Politics & Policy

Times Vs. Sullivan

In defense of the New York Times.

Normally when Andrew Sullivan is beating up the New York Times, my sympathies are entirely with him. And like other conservatives, I am inclined to be suspicious of the newspaper’s new “conservative beat.” But Sullivan’s criticism of David Kirkpatrick–the Times reporter on that beat–is wrongheaded.

The subject of the report was, yes, the Federal Marriage Amendment. Sullivan faults Kirkpatrick for saying that the amendment, as sponsored by Colorado Republican representative Marilyn Musgrave, would ban gay marriage but allow civil unions. Kirkpatrick has, for Sullivan, displayed “ignorance” and “swallowed [a] religious right lie.” It “simply isn’t true” that the amendment allows civil unions. The Musgrave amendment, Sullivan writes, was the most extreme possible amendment available. Kirkpatrick has portrayed it as a “moderate compromise.”

There are some intricacies that did not make their way into the Times story. But Kirkpatrick basically got the story right.

I don’t think Sullivan accurately characterizes the possible constitutional amendments that social conservatives had discussed, and I’m not sure his current descriptions of those options are compatible with his previous ones. But the crux of the matter is this question: Does the Musgrave FMA prohibit legislatures from creating civil unions for homosexuals?

The text of the amendment, which Sullivan quotes correctly and in full, reads as follows: “Marriage in the United States shall consist only of the union of a man and a woman. Neither this constitution or the constitution of any state, nor state or federal law, shall be construed to require that marital status or the legal incidents thereof be conferred upon unmarried couples or groups.” Sullivan thinks that the bit about “legal incidents” would block civil unions and domestic partnerships.

It is true that there are some law professors, notably libertarian blogger Eugene Volokh, who agree with him on this. But it is also true that almost everyone who supports the amendment believes that it allows civil unions. There are two exceptions. Robert P. George of Princeton University and Gerard Bradley of Notre Dame Law School are proponents of the amendment who believe that it bans some kinds of civil unions. But they don’t believe that this ban has anything to do with the “legal incidents” sentence; they think it is implicit in the first sentence, about “marriage.” And they are in a small minority. Everyone on Capitol Hill who is for this amendment is for it on the theory that it does not touch legislatively enacted civil unions. When the amendment is debated, the legislative history will clearly indicate that legislatures will retain the power to create civil unions–and a clarification may be added to make it clear that the Bradley/George interpretation of the first sentence does not hold.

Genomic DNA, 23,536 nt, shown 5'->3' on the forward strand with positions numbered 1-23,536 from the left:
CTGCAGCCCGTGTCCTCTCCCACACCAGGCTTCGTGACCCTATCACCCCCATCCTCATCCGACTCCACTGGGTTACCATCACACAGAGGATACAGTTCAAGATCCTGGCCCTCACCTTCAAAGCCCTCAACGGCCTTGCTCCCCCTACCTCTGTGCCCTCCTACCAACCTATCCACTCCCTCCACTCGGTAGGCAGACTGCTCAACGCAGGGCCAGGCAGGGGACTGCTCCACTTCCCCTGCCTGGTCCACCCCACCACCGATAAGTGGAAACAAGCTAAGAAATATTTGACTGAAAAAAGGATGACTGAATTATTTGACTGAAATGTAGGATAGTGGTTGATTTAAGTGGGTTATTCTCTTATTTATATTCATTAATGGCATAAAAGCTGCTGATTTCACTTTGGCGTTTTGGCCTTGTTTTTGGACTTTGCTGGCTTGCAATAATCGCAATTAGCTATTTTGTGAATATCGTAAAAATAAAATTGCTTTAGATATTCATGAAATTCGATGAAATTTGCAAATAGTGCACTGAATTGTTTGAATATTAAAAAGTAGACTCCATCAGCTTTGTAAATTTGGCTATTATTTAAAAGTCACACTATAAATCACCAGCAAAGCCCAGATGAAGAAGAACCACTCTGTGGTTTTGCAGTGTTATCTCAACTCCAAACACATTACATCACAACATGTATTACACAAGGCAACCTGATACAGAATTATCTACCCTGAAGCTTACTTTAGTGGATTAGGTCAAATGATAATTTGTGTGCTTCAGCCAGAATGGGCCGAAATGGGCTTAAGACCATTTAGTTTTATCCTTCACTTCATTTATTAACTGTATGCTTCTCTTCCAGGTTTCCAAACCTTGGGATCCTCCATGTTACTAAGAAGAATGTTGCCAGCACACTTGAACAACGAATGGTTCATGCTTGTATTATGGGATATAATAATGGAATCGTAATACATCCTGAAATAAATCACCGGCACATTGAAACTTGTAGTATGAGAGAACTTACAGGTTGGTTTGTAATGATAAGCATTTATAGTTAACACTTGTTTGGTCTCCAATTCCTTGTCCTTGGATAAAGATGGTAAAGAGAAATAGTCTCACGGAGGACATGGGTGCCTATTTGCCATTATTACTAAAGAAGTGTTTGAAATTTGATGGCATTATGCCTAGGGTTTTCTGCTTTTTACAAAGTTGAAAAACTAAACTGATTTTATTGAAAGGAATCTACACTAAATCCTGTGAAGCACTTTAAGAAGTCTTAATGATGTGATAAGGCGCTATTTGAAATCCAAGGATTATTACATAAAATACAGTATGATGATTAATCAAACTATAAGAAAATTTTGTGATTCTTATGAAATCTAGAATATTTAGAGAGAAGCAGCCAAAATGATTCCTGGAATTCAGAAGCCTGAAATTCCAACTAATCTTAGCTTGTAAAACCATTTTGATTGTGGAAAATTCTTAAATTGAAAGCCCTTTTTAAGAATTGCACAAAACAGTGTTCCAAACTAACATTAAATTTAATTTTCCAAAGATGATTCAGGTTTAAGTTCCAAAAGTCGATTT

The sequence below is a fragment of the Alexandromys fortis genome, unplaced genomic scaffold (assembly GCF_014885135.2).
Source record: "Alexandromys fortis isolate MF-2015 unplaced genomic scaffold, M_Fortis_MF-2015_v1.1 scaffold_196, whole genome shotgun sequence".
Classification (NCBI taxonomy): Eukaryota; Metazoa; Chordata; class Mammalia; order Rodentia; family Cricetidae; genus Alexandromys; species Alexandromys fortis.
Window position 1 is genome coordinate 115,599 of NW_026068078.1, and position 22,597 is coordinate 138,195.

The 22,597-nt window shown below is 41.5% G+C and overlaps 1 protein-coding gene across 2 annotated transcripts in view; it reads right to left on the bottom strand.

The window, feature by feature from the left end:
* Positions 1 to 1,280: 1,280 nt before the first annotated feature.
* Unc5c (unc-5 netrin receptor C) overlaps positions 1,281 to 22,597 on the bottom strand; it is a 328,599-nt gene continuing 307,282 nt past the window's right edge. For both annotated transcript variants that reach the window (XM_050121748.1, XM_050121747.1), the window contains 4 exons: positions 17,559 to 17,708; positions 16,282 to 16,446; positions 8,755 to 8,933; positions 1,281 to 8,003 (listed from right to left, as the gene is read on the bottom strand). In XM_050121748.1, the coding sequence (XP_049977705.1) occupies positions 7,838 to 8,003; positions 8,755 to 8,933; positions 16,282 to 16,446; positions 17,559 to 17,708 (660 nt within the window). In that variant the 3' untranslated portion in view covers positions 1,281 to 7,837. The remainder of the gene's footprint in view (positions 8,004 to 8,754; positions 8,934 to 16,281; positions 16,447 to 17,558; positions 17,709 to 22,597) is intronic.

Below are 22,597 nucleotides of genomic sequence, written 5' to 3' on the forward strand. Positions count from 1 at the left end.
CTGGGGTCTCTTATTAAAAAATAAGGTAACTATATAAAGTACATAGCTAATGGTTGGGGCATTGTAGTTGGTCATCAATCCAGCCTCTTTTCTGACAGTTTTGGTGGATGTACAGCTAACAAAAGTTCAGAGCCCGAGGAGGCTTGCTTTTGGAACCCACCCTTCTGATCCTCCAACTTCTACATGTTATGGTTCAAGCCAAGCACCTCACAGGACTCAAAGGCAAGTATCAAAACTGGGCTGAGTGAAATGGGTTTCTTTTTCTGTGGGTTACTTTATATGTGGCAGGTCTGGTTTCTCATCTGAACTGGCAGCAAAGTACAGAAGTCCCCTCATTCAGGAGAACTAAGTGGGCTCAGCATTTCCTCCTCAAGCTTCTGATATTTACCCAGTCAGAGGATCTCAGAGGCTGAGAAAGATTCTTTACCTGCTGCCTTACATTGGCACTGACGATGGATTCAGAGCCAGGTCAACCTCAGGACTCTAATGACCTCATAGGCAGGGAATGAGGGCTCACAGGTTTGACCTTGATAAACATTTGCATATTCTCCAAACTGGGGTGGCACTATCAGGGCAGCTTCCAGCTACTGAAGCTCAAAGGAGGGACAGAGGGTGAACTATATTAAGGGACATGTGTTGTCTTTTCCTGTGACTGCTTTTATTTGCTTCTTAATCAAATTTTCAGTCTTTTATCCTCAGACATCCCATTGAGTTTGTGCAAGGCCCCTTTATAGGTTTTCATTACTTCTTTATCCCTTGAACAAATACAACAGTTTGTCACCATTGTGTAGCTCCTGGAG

As Kirkpatrick reported, some social conservatives, such as Michael Farris, are objecting to the amendment precisely because they want to ban civil unions and don’t think the Musgrave amendment does. Farris is not pretending to object to the amendment because he’s part of some elaborate strategy of deception. He means what he says. The Republicans really have chosen a course that is too moderate for some social conservatives.

In a moment, I will go into the reasons for thinking that the “legal incidents” language does not ban civil unions. I am quite convinced that I’m right about that point. But even if I’m wrong, it is neither a “lie” nor “ignorant” for Kirkpatrick and others to follow the prevailing interpretation.

The argument for Sullivan’s reading would go something like this (I’m drawing on previous arguments that he and Volokh have made): Say a legislature has given a benefit traditionally associated with marriage to gay couples. Judges would be unable to read the statute to confer the benefit. And not just judges–as Sullivan notes, the amendment uses the word “construe,” not the phrase “judicially construe.” The executive branch, too, would be unable to act on the law.